Current Progressive Dairy digital edition

Colostrum pasteurization – Pros and cons

Jim Quigley Published on 25 August 2011

Pasteurizing whole milk has reduced the risk of infection in people and, doubtless, saved millions of lives all over the world. The word “pasteurizing” comes from the name of the inventor, Louis Pasteur, who invented the method of heating milk to kill pathogens and improve human health.

On the dairy and calf ranch, pasteurizers are becoming more popular to improve quality of waste milk for calves. These units are generally large enough to pasteurize all the waste milk fed to calves – often hundreds or thousands of liters.



More recently, commercial colostrum pasteurizers were introduced to the market. These units pasteurize smaller batches of colostrum with minimal risk to the colostrum or calves consuming it. This article will address some of the pros and cons of these pieces of equipment.

Recent developments with other forms of pasteurization, which include ultraviolet radiation (UV) and chemical “pasteurization” (e.g., treatment with formic acid), will not be addressed in this article.

Kinds of pasteurization
There are two types of pasteurization commonly used for whole and waste milk – high-temperature, short-time (HTST) and batch pasteurization. Numerous research trials have shown that the temperatures needed for HTST pasteurization will denature many of the heat-sensitive proteins in colostrum.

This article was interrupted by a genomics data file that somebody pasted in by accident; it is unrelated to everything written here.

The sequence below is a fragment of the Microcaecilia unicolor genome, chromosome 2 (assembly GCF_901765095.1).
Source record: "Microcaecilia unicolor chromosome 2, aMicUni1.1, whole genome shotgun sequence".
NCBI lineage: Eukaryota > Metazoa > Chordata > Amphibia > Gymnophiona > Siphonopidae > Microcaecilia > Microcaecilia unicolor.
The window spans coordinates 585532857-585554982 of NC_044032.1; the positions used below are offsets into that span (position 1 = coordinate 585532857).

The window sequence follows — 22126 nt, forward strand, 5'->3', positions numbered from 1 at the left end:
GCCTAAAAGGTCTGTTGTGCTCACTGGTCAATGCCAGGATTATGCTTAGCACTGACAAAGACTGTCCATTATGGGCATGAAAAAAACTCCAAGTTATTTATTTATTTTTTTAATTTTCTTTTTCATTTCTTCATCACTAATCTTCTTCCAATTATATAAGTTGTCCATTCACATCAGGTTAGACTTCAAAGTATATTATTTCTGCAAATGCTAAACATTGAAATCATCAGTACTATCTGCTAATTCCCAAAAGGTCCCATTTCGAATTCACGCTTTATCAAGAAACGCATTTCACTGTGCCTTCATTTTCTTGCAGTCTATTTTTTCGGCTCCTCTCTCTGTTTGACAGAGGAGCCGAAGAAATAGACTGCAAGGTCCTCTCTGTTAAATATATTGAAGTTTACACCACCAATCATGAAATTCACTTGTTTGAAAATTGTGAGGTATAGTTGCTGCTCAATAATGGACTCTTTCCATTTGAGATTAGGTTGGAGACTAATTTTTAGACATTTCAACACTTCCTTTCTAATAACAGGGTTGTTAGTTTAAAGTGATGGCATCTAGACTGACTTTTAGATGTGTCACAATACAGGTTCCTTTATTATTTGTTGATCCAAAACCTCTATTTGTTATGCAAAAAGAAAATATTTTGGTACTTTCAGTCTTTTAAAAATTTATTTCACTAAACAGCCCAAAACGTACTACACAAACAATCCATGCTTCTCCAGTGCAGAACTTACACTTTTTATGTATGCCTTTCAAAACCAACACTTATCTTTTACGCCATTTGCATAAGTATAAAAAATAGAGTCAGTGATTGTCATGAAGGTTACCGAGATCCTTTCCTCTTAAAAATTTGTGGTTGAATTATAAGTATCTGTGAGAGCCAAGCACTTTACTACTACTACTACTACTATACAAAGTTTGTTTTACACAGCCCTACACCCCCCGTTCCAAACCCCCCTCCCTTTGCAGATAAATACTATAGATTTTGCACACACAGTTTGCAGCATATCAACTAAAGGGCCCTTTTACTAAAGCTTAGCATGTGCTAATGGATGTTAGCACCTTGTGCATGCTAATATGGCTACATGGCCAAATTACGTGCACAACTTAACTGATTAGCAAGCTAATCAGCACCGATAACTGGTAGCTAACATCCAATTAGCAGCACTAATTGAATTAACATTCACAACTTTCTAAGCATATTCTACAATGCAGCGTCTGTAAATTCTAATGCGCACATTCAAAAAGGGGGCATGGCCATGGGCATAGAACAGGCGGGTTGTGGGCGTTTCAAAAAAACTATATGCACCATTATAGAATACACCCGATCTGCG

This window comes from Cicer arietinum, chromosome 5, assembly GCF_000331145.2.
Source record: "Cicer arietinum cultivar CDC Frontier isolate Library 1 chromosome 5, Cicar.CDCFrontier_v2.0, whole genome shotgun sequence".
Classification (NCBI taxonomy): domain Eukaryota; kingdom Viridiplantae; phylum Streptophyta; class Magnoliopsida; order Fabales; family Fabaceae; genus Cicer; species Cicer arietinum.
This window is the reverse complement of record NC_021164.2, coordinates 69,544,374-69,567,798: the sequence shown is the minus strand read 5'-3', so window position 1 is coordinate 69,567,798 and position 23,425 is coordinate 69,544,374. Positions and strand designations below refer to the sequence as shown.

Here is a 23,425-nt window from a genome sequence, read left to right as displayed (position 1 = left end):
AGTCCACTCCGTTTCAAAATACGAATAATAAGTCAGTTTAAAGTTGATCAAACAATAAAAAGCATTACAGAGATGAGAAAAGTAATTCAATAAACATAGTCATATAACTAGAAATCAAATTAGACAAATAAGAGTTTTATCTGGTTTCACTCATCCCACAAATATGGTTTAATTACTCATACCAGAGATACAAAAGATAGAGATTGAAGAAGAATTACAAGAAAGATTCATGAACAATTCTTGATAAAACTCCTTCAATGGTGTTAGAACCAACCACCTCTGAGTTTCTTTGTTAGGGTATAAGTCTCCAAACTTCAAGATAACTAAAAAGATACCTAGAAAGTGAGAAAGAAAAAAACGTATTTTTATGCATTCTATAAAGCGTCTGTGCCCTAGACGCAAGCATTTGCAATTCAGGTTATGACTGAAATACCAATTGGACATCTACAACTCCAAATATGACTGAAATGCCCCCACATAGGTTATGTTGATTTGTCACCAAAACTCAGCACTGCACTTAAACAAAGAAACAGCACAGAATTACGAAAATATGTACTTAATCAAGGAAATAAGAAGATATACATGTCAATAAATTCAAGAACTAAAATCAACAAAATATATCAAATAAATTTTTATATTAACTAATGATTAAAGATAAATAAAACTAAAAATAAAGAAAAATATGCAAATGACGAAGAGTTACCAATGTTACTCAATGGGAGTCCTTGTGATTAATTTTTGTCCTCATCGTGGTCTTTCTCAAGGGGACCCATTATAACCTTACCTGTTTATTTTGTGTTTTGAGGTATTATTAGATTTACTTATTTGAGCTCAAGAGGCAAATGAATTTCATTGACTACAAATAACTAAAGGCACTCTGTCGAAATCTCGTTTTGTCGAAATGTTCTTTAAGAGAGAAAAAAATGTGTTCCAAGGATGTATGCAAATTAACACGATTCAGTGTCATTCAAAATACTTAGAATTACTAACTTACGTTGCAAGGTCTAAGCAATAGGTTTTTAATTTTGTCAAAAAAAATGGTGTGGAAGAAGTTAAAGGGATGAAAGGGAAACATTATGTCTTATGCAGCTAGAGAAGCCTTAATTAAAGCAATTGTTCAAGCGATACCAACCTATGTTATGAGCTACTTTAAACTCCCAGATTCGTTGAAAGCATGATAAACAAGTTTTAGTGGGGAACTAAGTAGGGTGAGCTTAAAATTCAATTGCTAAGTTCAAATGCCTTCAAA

Often, the proteins in colostrum “cook” and, in turn, plug equipment and turn into a sticky mess that is difficult and aggravating to clean. Thus, HTST pasteurization is not used with colostrum. Rather, we turn to batch pasteurization.

Batch pasteurization of colostrum requires that the colostrum be heated to 60°C (145°F) for 60 minutes. Both parameters must be followed carefully. Colostrum appears to be both time and temperature sensitive.


Research conducted at the University of Minnesota suggests that holding colostrum at 60°C for 60 minutes effectively kills Mycobacterium avium subsp. paratuberculosis, the organism that causes Johne’s Disease.

Pros of pasteurization

• Bacteria reduction. The most obvious value to pasteurizing colostrum is to reduce bacterial counts. More and more research suggests that bacterial contamination in colostrum is a huge problem on dairies. This is particularly true for colostrum stored in the refrigerator or freezer.

The combination of suboptimal collection methods, poor sanitation of collection and feeding equipment and improper storage results in total plate counts (TPC) exceeding one million in many tested samples.

• Proper pasteurization dramatically reduces bacterial load in colostrum, which is important to minimize risk of infection with organisms such as E. coli, rotavirus and other pathogens. Note that these pathogens can remain a problem even when colostrum is pasteurized – these organisms can also infect the calf after the first 24 hours of life.

• Improved efficiency. Several recent research studies have shown that pasteurizers increase the apparent efficiency (AEA) of IgG absorption in newborn calves. The AEA in colostrum is the calf’s ability to absorb ingested IgG into the bloodstream. It is measured by sampling blood of a calf at 24 hours of age and comparing the total number of grams of IgG in the serum divided by total grams of IgG intake.


Typical AEA for maternal colostrum ranges from 20 to 35 percent. Pasteurizing colostrum appears to increase the AEA by 2 to 3 percent compared to non-pasteurized colostrum. Thus, calves fed pasteurized colostrum will have higher serum IgG concentration compared to calves fed unpasteurized colostrum with similar IgG.

Cons of pasteurization